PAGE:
Mr Clarke must end arbitrary detention

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This has the potential to be a crucial week in the history of civil liberties in Britain. Charles Clarke, the Home Secretary, is due to meet the leaders of both the Tories and the Liberal Democrats in the hope of reaching a consensus on how to deal with 10 foreign nationals detained without trial, who are suspected of being involved in terrorism.

This has the potential to be a crucial week in the history of civil liberties in Britain. Charles Clarke, the Home Secretary, is due to meet the leaders of both the Tories and the Liberal Democrats in the hope of reaching a consensus on how to deal with 10 foreign nationals detained without trial, who are suspected of being involved in terrorism.

After the Law Lords ruled that the arbitrary detention of foreign nationals was illegal last December, the Home Office hastily devised a regime of "control orders" to be imposed upon these men. Most contentious was the suggestion of a form of "house arrest". Terror suspects would be effectively held prisoner in their own homes indefinitely.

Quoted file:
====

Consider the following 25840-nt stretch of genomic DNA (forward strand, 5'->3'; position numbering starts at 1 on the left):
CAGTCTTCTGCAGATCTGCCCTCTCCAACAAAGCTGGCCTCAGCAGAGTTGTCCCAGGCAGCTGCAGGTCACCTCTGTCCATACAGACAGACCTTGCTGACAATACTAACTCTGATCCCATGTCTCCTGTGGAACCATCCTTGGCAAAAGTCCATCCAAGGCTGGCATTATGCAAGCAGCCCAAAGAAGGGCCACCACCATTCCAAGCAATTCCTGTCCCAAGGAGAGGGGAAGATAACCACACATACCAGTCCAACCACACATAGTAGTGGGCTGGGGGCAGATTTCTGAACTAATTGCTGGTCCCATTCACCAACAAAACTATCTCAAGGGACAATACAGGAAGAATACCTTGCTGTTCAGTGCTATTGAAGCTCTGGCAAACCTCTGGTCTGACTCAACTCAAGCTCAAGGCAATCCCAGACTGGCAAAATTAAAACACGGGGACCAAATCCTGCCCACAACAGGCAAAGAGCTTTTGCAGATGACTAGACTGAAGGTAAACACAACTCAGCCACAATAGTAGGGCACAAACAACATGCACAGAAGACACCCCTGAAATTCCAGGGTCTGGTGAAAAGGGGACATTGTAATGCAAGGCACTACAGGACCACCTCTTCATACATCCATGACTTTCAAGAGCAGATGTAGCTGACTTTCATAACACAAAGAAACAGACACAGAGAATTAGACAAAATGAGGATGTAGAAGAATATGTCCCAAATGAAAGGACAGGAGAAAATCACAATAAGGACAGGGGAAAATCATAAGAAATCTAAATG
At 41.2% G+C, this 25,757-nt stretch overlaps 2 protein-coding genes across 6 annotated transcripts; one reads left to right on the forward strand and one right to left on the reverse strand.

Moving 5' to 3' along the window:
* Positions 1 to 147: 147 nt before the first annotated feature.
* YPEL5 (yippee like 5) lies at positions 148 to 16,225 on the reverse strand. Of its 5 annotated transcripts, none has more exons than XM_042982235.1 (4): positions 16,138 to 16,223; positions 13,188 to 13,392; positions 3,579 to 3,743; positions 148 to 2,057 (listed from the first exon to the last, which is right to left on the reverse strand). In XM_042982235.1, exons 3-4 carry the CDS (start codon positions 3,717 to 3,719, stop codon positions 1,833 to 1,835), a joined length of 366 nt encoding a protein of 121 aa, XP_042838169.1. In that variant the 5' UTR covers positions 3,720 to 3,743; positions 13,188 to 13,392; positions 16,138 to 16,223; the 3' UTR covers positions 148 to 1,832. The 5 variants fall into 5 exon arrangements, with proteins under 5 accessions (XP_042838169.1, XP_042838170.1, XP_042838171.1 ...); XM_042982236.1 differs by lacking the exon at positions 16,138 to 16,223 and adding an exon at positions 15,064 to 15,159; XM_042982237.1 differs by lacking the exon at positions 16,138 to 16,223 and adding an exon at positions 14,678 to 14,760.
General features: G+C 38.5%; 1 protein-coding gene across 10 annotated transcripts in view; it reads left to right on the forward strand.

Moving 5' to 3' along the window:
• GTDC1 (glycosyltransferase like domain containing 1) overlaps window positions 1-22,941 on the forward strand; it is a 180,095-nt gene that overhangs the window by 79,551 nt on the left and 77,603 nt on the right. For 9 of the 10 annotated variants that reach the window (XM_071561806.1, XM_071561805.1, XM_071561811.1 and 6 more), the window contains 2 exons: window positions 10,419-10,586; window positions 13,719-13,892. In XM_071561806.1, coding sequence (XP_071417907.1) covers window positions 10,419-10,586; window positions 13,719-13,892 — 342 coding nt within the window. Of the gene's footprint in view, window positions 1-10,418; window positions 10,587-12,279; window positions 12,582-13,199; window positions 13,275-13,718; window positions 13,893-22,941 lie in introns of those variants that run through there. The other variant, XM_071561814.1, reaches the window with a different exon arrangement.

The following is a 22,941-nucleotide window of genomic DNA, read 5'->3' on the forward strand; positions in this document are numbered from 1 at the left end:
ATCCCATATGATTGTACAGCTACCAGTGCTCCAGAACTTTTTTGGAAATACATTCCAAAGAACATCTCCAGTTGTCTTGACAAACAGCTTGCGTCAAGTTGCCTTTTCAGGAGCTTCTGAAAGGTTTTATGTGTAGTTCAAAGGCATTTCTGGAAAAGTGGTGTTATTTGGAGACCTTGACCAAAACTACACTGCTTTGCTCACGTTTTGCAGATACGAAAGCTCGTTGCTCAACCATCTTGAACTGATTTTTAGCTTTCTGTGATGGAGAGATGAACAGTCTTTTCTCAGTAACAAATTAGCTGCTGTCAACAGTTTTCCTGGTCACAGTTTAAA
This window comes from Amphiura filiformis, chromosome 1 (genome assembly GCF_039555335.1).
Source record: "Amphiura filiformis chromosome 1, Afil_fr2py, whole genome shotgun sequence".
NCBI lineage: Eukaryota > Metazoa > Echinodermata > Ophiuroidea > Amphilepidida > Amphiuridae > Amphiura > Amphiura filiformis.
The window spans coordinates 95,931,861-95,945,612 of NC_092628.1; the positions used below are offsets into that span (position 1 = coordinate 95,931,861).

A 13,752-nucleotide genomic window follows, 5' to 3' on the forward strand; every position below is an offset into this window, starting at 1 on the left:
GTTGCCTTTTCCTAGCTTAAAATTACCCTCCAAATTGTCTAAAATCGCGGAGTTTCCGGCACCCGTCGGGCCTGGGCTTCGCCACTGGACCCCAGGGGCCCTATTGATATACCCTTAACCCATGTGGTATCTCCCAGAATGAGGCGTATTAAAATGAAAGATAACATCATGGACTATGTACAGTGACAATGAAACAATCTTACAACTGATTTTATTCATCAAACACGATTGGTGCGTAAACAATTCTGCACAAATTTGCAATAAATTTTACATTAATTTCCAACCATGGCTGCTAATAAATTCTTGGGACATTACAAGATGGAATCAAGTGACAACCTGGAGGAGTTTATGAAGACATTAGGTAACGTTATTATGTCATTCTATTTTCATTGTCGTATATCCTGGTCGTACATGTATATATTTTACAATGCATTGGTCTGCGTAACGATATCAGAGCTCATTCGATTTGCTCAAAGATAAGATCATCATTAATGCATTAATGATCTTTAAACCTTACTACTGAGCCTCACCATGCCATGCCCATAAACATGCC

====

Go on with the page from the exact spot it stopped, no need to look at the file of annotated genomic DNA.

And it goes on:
Unsurprisingly, this approach has been criticised from all sides since it effectively swaps one form of arbitrary detention for another. Under the new system the suspects would still not be allowed to know the evidence against them. There would still be no prospect of a trial. It would be just as offensive to Britain's traditions of civil rights as the system it would replace. Even the Conservative Party, not usually over-sensitive on human rights matters, is opposed to control orders because British citizens suspected of being a terrorist threat, not just foreign nationals, would be subject to this arbitrary detention.

As well as being unjust, these proposals are unworkable. It has been reported that the police and the secret services are wary of the plan on the grounds that the homes of suspects would become focal points for protesters, as occurred in Northern Ireland during the days of internment.

The Home Secretary must recognise that he has no choice but to drop the provisions for house arrest from the Government's forthcoming anti-terror bill. He must also give serious consideration to permitting phone-tap evidence to be used in the trials of those, such as these men, suspected of planning terrorist attacks. This is an opportunity for the Home Secretary to reassert the principle that arbitrary detention has no place in this country and that everyone in Britain has a right to a free and fair trial. It must not be missed.

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